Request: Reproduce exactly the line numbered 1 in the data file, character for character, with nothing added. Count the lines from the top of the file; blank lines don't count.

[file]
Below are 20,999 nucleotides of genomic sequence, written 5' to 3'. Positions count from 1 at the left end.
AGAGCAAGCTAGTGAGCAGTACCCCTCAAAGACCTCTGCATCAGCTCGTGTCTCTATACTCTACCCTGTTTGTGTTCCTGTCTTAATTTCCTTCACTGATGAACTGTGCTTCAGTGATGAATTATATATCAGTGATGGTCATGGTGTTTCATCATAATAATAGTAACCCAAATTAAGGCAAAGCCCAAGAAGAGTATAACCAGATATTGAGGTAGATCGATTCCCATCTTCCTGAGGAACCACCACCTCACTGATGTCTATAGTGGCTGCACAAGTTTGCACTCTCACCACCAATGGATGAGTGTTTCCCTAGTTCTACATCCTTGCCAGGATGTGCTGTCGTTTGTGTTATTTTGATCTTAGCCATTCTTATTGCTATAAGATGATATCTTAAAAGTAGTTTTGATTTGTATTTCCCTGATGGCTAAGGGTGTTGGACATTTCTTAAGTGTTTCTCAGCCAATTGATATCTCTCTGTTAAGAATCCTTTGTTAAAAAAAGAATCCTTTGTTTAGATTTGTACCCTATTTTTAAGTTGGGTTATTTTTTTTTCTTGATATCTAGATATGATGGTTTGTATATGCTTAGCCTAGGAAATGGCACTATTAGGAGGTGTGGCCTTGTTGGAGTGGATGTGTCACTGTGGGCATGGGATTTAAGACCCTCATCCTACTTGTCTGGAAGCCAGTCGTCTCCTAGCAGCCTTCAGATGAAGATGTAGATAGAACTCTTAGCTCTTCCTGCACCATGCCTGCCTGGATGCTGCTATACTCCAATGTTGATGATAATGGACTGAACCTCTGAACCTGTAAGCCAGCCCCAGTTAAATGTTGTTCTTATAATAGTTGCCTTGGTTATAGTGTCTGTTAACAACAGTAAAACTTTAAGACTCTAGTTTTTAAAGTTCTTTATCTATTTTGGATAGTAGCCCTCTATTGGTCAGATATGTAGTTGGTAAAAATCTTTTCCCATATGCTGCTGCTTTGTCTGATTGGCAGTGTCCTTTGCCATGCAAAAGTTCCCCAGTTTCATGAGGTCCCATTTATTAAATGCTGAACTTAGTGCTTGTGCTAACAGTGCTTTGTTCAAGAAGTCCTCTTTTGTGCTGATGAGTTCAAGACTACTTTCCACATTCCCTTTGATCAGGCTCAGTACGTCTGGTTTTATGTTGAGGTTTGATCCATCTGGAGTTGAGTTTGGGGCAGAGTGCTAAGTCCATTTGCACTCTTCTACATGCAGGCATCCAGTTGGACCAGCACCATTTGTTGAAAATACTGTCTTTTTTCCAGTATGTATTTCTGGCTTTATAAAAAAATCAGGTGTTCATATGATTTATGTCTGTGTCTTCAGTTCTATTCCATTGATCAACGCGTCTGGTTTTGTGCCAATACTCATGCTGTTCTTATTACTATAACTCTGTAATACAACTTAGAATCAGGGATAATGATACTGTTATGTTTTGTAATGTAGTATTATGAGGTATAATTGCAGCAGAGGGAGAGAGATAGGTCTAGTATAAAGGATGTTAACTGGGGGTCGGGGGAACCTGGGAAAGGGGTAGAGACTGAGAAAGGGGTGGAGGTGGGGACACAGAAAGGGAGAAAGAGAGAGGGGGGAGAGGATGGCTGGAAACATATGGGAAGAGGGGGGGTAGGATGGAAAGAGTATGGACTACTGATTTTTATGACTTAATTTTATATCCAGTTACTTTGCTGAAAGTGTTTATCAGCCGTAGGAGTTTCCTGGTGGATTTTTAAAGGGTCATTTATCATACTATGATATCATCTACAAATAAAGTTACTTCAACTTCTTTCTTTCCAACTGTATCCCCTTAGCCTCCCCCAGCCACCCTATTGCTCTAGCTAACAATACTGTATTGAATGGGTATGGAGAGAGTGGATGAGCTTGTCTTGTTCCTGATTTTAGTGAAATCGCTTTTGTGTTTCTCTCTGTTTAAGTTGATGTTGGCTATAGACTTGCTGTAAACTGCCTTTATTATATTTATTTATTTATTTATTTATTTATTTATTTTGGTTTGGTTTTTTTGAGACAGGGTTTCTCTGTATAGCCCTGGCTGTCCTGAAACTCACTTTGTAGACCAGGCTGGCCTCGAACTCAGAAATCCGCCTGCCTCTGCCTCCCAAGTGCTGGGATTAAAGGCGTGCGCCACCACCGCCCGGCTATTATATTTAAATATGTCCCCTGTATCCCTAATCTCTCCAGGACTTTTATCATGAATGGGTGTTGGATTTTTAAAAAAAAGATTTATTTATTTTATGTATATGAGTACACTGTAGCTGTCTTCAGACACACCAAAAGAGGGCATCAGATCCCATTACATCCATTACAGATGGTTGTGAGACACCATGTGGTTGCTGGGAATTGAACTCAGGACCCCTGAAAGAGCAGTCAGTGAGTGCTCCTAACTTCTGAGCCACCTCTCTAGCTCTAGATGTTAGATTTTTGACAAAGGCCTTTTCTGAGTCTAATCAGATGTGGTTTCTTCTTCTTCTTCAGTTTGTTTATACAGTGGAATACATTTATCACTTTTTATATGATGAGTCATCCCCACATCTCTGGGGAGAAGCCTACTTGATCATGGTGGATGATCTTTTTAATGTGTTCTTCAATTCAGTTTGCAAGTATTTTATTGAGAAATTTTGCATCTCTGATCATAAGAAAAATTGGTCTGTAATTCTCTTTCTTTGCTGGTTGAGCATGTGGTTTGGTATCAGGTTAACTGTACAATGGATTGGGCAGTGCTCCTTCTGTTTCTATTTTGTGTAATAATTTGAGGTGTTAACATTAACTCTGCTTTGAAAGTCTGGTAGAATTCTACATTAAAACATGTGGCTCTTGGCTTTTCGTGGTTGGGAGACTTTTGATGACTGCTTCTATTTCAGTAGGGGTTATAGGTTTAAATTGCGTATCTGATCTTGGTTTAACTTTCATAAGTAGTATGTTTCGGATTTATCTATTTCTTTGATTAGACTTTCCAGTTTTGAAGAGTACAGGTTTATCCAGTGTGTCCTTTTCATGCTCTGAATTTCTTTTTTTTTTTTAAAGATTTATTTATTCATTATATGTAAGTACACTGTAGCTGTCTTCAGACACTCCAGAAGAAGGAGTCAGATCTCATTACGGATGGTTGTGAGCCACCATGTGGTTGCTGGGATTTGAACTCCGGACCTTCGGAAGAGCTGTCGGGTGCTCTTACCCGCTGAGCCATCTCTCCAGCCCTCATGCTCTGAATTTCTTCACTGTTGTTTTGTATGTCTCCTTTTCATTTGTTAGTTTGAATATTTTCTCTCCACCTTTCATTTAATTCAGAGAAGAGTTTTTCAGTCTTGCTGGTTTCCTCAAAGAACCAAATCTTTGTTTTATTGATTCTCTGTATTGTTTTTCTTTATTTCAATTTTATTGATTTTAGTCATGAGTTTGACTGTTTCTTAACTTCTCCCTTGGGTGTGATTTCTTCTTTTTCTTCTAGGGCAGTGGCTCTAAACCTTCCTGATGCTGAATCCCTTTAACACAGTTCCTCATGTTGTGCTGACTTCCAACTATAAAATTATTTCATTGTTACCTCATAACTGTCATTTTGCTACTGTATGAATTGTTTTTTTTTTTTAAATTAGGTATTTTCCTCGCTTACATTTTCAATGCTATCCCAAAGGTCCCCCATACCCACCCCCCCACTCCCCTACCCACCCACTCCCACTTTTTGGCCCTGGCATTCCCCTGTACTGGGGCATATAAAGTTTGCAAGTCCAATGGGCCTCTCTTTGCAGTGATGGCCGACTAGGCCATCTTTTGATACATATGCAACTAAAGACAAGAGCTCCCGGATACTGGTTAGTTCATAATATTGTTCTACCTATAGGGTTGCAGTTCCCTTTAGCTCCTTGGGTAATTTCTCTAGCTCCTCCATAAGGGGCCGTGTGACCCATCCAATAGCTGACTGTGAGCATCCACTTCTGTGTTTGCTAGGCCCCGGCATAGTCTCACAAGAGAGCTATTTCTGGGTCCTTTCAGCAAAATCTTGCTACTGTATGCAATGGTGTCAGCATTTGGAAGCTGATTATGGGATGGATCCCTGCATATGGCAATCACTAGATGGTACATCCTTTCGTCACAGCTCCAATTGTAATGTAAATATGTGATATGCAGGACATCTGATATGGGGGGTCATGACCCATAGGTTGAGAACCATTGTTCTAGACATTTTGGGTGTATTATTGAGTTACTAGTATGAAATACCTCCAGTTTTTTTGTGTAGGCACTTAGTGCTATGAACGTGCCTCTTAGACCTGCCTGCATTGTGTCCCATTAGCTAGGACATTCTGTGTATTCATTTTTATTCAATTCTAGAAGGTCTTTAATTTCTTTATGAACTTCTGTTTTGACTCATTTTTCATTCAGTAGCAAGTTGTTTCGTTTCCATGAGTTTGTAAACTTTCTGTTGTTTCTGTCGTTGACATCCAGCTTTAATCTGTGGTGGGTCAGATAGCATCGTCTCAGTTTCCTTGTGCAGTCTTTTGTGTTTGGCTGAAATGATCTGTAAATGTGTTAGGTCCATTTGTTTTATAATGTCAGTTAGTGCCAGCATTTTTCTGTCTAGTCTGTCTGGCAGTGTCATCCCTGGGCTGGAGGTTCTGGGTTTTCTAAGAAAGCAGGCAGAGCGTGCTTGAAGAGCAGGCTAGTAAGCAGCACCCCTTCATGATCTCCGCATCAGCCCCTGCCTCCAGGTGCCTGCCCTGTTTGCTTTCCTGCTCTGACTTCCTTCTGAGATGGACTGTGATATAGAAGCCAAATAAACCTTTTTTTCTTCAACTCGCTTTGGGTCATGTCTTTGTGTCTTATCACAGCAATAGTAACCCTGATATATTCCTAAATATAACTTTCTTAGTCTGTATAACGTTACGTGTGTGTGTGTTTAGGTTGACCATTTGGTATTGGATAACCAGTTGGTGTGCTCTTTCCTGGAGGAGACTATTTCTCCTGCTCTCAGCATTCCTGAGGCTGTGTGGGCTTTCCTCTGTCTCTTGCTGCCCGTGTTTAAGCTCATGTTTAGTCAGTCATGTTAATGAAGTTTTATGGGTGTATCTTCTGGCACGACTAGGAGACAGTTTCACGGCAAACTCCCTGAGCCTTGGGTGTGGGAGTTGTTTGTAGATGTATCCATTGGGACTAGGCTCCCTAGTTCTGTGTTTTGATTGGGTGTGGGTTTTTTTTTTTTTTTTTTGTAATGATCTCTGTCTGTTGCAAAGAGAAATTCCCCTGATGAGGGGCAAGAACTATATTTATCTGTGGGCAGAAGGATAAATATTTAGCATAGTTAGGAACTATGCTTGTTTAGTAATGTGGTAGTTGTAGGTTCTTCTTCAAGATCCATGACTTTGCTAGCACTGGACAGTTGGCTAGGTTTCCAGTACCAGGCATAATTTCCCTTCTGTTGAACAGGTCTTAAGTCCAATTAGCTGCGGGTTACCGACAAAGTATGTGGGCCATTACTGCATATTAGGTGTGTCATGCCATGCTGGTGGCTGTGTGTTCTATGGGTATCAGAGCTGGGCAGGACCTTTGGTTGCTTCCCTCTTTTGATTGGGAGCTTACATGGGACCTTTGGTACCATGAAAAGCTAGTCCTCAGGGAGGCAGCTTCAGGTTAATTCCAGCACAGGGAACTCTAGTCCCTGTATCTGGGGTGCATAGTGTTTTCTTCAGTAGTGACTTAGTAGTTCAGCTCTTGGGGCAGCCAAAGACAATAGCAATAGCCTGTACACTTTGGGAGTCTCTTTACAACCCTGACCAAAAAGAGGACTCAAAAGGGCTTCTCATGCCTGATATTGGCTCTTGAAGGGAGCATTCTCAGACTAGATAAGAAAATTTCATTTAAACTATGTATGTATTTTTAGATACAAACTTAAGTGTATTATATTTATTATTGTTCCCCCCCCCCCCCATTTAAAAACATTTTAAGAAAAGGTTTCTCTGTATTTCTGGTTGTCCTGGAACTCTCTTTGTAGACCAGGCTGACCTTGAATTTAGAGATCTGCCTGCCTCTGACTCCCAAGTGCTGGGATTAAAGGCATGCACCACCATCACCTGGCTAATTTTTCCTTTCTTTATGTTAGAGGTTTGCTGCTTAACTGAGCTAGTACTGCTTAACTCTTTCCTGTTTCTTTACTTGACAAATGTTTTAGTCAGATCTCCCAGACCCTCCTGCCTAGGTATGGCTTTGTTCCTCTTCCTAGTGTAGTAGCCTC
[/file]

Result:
Below are 20,999 nucleotides of genomic sequence, written 5' to 3'. Positions count from 1 at the left end.